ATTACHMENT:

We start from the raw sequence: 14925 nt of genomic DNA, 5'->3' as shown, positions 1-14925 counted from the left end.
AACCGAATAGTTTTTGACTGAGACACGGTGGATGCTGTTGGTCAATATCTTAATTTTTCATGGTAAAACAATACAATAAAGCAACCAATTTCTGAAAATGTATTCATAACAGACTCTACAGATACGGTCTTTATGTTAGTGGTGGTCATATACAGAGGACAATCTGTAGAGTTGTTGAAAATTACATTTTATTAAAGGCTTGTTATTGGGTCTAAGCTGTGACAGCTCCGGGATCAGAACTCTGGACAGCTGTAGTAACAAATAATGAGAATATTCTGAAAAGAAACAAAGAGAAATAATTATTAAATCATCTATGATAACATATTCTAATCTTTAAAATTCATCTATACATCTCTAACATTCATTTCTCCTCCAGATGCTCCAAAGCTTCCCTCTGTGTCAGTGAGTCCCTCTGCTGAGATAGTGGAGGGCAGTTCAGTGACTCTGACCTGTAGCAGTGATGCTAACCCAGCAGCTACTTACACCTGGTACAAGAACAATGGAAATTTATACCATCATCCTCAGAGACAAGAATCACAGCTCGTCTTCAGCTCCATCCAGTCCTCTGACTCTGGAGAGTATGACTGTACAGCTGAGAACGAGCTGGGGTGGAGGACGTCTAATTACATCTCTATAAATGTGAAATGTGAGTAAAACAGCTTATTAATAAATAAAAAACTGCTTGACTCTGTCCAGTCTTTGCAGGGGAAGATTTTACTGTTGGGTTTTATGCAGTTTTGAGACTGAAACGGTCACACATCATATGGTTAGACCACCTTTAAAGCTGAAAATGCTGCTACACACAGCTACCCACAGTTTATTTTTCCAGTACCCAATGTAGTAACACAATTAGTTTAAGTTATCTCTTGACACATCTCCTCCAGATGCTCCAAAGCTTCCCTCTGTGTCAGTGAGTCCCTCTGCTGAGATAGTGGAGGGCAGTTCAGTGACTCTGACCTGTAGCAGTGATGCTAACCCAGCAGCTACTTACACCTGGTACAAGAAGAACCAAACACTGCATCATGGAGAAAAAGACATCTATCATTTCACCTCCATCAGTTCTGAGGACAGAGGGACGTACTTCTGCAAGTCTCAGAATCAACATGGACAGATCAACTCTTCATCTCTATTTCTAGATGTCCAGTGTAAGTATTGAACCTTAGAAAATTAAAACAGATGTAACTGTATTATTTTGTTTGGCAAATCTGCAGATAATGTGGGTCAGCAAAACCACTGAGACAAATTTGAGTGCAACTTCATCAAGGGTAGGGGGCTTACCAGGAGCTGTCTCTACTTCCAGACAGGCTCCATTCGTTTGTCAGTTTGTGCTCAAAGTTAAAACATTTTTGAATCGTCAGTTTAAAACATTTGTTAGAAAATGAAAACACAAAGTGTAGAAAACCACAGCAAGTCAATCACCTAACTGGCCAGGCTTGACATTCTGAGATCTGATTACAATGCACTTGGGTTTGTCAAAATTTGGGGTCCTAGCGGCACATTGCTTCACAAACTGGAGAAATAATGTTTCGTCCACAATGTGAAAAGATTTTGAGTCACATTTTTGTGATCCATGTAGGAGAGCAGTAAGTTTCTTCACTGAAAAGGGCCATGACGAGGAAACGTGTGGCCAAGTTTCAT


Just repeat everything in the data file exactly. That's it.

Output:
We start from the raw sequence: 14925 nt of genomic DNA, 5'->3' as shown, positions 1-14925 counted from the left end.
AACCGAATAGTTTTTGACTGAGACACGGTGGATGCTGTTGGTCAATATCTTAATTTTTCATGGTAAAACAATACAATAAAGCAACCAATTTCTGAAAATGTATTCATAACAGACTCTACAGATACGGTCTTTATGTTAGTGGTGGTCATATACAGAGGACAATCTGTAGAGTTGTTGAAAATTACATTTTATTAAAGGCTTGTTATTGGGTCTAAGCTGTGACAGCTCCGGGATCAGAACTCTGGACAGCTGTAGTAACAAATAATGAGAATATTCTGAAAAGAAACAAAGAGAAATAATTATTAAATCATCTATGATAACATATTCTAATCTTTAAAATTCATCTATACATCTCTAACATTCATTTCTCCTCCAGATGCTCCAAAGCTTCCCTCTGTGTCAGTGAGTCCCTCTGCTGAGATAGTGGAGGGCAGTTCAGTGACTCTGACCTGTAGCAGTGATGCTAACCCAGCAGCTACTTACACCTGGTACAAGAACAATGGAAATTTATACCATCATCCTCAGAGACAAGAATCACAGCTCGTCTTCAGCTCCATCCAGTCCTCTGACTCTGGAGAGTATGACTGTACAGCTGAGAACGAGCTGGGGTGGAGGACGTCTAATTACATCTCTATAAATGTGAAATGTGAGTAAAACAGCTTATTAATAAATAAAAAACTGCTTGACTCTGTCCAGTCTTTGCAGGGGAAGATTTTACTGTTGGGTTTTATGCAGTTTTGAGACTGAAACGGTCACACATCATATGGTTAGACCACCTTTAAAGCTGAAAATGCTGCTACACACAGCTACCCACAGTTTATTTTTCCAGTACCCAATGTAGTAACACAATTAGTTTAAGTTATCTCTTGACACATCTCCTCCAGATGCTCCAAAGCTTCCCTCTGTGTCAGTGAGTCCCTCTGCTGAGATAGTGGAGGGCAGTTCAGTGACTCTGACCTGTAGCAGTGATGCTAACCCAGCAGCTACTTACACCTGGTACAAGAAGAACCAAACACTGCATCATGGAGAAAAAGACATCTATCATTTCACCTCCATCAGTTCTGAGGACAGAGGGACGTACTTCTGCAAGTCTCAGAATCAACATGGACAGATCAACTCTTCATCTCTATTTCTAGATGTCCAGTGTAAGTATTGAACCTTAGAAAATTAAAACAGATGTAACTGTATTATTTTGTTTGGCAAATCTGCAGATAATGTGGGTCAGCAAAACCACTGAGACAAATTTGAGTGCAACTTCATCAAGGGTAGGGGGCTTACCAGGAGCTGTCTCTACTTCCAGACAGGCTCCATTCGTTTGTCAGTTTGTGCTCAAAGTTAAAACATTTTTGAATCGTCAGTTTAAAACATTTGTTAGAAAATGAAAACACAAAGTGTAGAAAACCACAGCAAGTCAATCACCTAACTGGCCAGGCTTGACATTCTGAGATCTGATTACAATGCACTTGGGTTTGTCAAAATTTGGGGTCCTAGCGGCACATTGCTTCACAAACTGGAGAAATAATGTTTCGTCCACAATGTGAAAAGATTTTGAGTCACATTTTTGTGATCCATGTAGGAGAGCAGTAAGTTTCTTCACTGAAAAGGGCCATGACGAGGAAACGTGTGGCCAAGTTTCAT